Mosquitoes have been up. Increasing.
I’ve been getting bitten during the day lately. I hate it. Mossies have always loved me more than everybody else. If I was in a crowd of a hundred people and there were five mossies, I’d get bitten like twenty or thirty times, and no one else would. Fahim thinks that mossies love him. And maybe, compared to most other people here in Sri Lanka, they do love him.But with me around, he gets a serious break, cuz even as much as he says they love him, they still bite me first.
But that’s not the only reason monsoon season can be bad. I’m thinking in terms of the fuzzie friends who own me. Specifically, I’m pondering about Tellulah, the wussy princess feline.
Tellulah is scared of water. Most cats are. Or at least most cats hate water. Tellulah, I suspect, takes it a step further. She lives in fear of water.
During the day, our balcony doors are open and the cats are free to come and go as they please. They enjoy going over the railing onto the roof of the carport (downstairs neighbors), walking down to the fence surrounding the house, and occasionally getting into our neighbor’s garden. This, if you’ve read my blog, you know.
During today’s rainstorm, Oberon was smart enough to come home – home as in inside, with a roof over his head so he doesn’t get wet.
Tellulah. Tellulah. She can be a bit of a trouble maker, can’t she?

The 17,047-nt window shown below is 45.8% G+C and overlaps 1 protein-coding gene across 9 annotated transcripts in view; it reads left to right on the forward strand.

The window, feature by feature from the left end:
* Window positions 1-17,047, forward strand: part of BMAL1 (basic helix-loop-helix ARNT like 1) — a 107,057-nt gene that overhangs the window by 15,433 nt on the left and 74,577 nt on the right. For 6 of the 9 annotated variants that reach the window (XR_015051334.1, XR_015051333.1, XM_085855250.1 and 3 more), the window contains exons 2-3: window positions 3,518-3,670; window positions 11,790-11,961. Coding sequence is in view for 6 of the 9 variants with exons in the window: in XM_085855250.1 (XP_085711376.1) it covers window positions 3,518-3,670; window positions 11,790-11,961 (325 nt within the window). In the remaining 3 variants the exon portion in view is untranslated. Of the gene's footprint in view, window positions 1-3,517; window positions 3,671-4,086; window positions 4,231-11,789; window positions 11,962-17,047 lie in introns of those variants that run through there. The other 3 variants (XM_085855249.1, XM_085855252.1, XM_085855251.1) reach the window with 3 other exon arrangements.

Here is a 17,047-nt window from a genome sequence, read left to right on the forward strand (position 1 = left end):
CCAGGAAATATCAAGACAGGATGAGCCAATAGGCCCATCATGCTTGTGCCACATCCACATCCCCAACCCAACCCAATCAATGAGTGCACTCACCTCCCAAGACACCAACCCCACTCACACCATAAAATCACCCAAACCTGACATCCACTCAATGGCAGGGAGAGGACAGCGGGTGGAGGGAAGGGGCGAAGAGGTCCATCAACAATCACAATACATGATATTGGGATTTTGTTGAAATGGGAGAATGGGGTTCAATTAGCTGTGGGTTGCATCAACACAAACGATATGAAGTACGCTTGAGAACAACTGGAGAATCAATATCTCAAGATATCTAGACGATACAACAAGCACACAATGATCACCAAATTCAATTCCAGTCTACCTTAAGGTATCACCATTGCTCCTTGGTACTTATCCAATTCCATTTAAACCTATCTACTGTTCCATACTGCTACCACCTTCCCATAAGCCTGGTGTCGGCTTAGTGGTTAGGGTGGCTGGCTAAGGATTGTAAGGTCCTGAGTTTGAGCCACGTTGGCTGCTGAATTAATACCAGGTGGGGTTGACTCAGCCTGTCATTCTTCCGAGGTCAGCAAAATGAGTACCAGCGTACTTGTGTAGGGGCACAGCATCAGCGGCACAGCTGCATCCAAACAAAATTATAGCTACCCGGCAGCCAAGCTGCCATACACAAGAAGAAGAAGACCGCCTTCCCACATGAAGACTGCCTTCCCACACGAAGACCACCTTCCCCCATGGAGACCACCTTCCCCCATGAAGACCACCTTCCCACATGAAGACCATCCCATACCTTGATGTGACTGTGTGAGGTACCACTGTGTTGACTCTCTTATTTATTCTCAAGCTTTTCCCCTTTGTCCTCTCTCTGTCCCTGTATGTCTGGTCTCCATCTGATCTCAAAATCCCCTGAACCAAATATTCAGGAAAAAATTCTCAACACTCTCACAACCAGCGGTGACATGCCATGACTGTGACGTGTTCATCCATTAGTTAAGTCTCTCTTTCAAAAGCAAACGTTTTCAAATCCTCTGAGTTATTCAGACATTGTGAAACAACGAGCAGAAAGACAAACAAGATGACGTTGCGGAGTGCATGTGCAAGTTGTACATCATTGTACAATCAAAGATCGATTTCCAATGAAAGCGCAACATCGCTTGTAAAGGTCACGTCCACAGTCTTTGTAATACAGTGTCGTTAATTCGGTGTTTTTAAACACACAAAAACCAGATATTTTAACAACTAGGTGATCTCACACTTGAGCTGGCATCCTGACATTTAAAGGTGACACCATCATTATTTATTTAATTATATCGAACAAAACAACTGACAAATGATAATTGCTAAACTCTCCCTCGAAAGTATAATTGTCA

Or perhaps a little daft at times.
She got caught out in the rain.
See, I can stretch myself around the wall and look out at the carport. When it started raining, I took a look and called out to the cats – you know, make sure they know I’m home and they can come in and be dry. Well, honestly, it’s because I called out that Oberon came running. Tellulah – not a peep.
I went about, doing whatever, and came back a few minutes to call Tellulah again, see if she wants to come home. Nothing.
A few minutes after that, I check again, and this time, well, while she made it partway, she got herself stuck, but only in her own mind, on one stretch where she was getting wet, but only a little bit, and mostly she was protected from the rain. But whoa, the angle changes – and that’s it, she’s soaked. It didn’t happen, don’t get me wrong, but it could have.
Anyway, she parks herself there on that one tiny part of the carport and she waits. And she waits.
She could make a run for it – only, what, five more feet? And be totally dry. I call her name again and again. Finally, she gets up the courage, makes a run for it, and jumps for home.
Dry again. Almost. After she licks off all the rainwater on her fur.